The "ayes" were resounding after Parliament moved a motion to congratulate swimmer Joseph Schooling.
It was an unprecedented Government action, coming just hours after Defence Minister Ng Eng Hen had said that Mindef had extended Schooling's deferment by four years.
In October 2013, he was granted a deferment to help him pursue his Olympic dream of standing on the podium in Rio three years later.
That is due to end this month, and the new decision is to help him do just as well in Tokyo 2020, after he shocked the swimming world last Saturday.
Schooling whipped the star-studded field that included "The Greatest" Michael Phelps and two other multi-Olympic medallists, with his gold-medal victory in the 100m butterfly in Rio.
Many Singaporeans had written to the media and posted positive comments on the Internet, stating that Schooling deserves the deferment extension.
In fact, there were no "nays" from the hundreds of fans I had spoken to, about this issue.
So this Government move is to be applauded, because from now to 2020, there should be no distractions for Schooling in his fresh pursuit of defending his Olympic crown.
It is said that winning a title is painstaking and hard. Defending it is harder.
And Schooling has been a model swimmer who rose from bathtub frolic as a two-year-old toddler to an Olympic champion at 21.
I was sitting beside his dad Colin, at the Upper Thomson Road home of a family friend, Jimmy Teo, when Schooling called after his biggest triumph in Rio.
"I love you, son," was how Colin ended the conversation.
Immediately, I sensed the strong bond between father and only son.
As Colin explained: "This bond is also about understanding each other's sacrifices: How much May (mum) and I can provide in this grand mission, and his own belief in his abilities."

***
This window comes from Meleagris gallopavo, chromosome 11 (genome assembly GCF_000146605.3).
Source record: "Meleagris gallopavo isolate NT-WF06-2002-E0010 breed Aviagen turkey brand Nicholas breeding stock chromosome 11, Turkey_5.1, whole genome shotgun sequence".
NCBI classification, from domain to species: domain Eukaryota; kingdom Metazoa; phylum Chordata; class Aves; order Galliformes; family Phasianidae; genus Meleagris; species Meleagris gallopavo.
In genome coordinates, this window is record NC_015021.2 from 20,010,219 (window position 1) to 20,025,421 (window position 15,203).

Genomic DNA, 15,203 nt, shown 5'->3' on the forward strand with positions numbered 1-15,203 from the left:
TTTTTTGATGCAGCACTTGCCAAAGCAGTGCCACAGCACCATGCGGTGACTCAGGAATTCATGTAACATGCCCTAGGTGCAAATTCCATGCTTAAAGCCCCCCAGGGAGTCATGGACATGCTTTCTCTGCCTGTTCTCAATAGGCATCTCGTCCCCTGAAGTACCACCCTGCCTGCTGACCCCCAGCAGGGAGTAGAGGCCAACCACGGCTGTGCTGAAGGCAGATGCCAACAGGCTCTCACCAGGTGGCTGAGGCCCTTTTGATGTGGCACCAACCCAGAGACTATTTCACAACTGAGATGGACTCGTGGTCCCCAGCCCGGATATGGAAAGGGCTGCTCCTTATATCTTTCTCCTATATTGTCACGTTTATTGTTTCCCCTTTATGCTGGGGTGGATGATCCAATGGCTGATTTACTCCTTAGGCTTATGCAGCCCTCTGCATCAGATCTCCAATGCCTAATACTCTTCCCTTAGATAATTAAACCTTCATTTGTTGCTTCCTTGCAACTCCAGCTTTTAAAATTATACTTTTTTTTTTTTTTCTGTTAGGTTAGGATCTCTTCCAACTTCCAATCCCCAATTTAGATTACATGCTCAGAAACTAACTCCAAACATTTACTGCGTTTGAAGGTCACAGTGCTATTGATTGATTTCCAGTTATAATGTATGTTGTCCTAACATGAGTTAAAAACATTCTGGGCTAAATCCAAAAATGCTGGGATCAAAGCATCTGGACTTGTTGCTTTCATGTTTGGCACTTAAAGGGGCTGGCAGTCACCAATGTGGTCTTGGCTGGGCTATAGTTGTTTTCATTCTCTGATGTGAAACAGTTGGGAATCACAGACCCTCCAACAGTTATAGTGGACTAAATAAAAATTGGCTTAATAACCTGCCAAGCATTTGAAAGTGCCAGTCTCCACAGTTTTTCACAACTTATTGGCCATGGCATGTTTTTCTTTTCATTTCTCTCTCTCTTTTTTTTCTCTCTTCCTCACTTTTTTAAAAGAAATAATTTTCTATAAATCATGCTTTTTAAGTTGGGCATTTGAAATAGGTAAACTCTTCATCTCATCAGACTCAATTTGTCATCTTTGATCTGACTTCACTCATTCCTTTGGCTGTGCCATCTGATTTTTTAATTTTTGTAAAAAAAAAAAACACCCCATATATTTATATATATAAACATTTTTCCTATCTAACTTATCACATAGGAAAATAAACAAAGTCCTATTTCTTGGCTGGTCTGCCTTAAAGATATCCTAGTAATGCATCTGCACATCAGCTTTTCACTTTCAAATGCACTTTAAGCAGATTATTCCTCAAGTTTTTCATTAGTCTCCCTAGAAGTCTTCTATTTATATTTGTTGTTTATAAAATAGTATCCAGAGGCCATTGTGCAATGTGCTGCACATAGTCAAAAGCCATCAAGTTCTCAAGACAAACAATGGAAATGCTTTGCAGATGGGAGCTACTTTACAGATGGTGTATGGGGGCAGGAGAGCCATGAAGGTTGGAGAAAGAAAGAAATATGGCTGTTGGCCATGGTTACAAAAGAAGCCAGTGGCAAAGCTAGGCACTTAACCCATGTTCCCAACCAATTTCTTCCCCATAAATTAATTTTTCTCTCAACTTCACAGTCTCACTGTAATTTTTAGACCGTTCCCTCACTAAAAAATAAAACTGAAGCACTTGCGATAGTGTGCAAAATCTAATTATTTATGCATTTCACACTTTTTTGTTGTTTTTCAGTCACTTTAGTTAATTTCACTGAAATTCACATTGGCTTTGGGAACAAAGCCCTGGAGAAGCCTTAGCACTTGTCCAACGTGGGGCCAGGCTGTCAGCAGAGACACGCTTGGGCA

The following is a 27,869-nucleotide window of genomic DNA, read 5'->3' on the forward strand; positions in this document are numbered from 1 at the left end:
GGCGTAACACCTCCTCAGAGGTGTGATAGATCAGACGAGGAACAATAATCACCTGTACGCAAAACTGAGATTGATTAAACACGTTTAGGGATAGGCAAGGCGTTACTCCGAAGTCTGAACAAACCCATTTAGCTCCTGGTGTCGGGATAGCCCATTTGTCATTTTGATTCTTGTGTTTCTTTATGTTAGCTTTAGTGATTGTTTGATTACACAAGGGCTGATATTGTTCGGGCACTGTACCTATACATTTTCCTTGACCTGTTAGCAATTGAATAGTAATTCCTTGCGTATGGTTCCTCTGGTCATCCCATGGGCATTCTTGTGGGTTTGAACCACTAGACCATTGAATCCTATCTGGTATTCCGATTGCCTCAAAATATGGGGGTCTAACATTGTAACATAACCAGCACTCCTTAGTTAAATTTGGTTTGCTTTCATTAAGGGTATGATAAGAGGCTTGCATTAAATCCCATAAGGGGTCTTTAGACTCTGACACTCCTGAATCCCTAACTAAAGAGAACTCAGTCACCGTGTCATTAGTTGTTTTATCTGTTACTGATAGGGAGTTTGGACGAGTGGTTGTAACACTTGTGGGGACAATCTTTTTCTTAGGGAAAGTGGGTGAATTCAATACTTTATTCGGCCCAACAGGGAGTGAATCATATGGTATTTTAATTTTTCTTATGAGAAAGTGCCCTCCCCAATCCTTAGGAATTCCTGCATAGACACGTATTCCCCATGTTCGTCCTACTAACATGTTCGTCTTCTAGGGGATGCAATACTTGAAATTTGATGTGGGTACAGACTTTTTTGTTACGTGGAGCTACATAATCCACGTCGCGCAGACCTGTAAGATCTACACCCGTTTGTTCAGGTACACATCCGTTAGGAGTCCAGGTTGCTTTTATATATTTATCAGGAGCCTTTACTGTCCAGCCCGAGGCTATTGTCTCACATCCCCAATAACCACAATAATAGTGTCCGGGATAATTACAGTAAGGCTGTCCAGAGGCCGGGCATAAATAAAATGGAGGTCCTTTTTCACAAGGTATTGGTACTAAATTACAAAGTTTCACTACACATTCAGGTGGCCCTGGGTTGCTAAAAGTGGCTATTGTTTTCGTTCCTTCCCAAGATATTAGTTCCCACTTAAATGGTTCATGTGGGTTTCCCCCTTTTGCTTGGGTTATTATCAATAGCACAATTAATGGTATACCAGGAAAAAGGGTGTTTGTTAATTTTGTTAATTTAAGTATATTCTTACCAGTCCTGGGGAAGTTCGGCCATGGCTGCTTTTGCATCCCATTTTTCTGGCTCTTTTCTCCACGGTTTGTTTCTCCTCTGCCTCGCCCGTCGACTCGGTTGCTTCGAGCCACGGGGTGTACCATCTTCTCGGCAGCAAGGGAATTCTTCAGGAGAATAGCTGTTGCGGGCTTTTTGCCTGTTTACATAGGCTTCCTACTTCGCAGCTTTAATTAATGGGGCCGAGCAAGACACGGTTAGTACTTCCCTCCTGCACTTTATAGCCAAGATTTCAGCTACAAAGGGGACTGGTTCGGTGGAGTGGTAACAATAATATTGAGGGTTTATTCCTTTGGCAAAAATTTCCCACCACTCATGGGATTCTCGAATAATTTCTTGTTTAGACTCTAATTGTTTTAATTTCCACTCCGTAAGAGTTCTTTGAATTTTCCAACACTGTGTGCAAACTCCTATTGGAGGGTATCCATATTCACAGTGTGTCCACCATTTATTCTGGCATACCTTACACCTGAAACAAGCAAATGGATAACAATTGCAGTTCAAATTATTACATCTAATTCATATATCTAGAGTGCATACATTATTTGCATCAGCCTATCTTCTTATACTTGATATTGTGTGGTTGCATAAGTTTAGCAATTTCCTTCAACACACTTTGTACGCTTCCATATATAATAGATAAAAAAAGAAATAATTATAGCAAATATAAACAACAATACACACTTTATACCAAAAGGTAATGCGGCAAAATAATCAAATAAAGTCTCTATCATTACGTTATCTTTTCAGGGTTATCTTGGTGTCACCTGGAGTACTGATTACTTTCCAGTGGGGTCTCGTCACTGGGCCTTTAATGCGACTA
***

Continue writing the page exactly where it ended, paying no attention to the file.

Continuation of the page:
Schooling was always driven towards his Olympic belief. Dare To Dream was his motto.
Despite some disappointments along the way in his 14-year journey to the swimming summit, he remained focused, leaving his dad and mum to tackle the problems.
As Colin confided: "I manage his aspirations, he has to take care of his expectations."
A filial son, a mild-mannered gentleman and a disciplined achiever, Schooling hit the heights because he had been set a well-thought-out path to glory.
From the comfort zone at home, he was thrown at the "deep end" at 14 in the United States (Florida and Texas), balancing swimming against the best in the world, and studies.
Now that Schooling has put Singapore on the world map, I can draw a parallel with a swimmer from Suriname, who had a similar success.
Like how Schooling beat his idol Michael Phelps, Anthony Nesty had one over his hero Matt Biondi, the legendary water wonder from the United States, at the 1988 Seoul Olympics.
Same event: The 100m butterfly. Different manner: Schooling's was by a massive 0.75sec, Nesty's a mere 0.01.
Not one for excesses, the affable Nesty then told me in Seoul: "Fantastic. I owe it to my stint in the US. Now the world knows where Suriname is."
Like Singapore's, that was Suriname's only Olympic gold medal in 56 years of Olympic participation (Nesty also won a bronze in 1992, though).
Like Schooling, Nesty, born in Trinidad and Tobago before migrating to Suriname, had enrolled at the Bolles School in Florida.
The Suriname government recognised Nesty's remarkable feat by commemorating his gold-medal performance on a stamp and on gold and silver coins.
A 25-guilders bank note portraying an illustration of a butterfly swimmer was printed in his honour.
And Surinam Airways named one of its planes after Nesty, and the indoor stadium in Paramaribo was renamed for him.
So Singapore's recognition of the feat by an invitation to Parliment after the grand homecoming at Changi Airport is a fitting gesture.
Schooling is to be hailed again with an open-top bus parade, and he has requested to delay his return to Texas by four days, so that he can attend Sunday's National Day Rally.
It was a further tribute when Prime Minister Lee Hsien Loong, after taking a photograph with Schooling yesterday, said: "Usually people ask me for selfies, but today I felt so proud to ask Joseph for one."
The megastar certainly deserves the Mindef deferment.
This article was first published on August 16, 2016.
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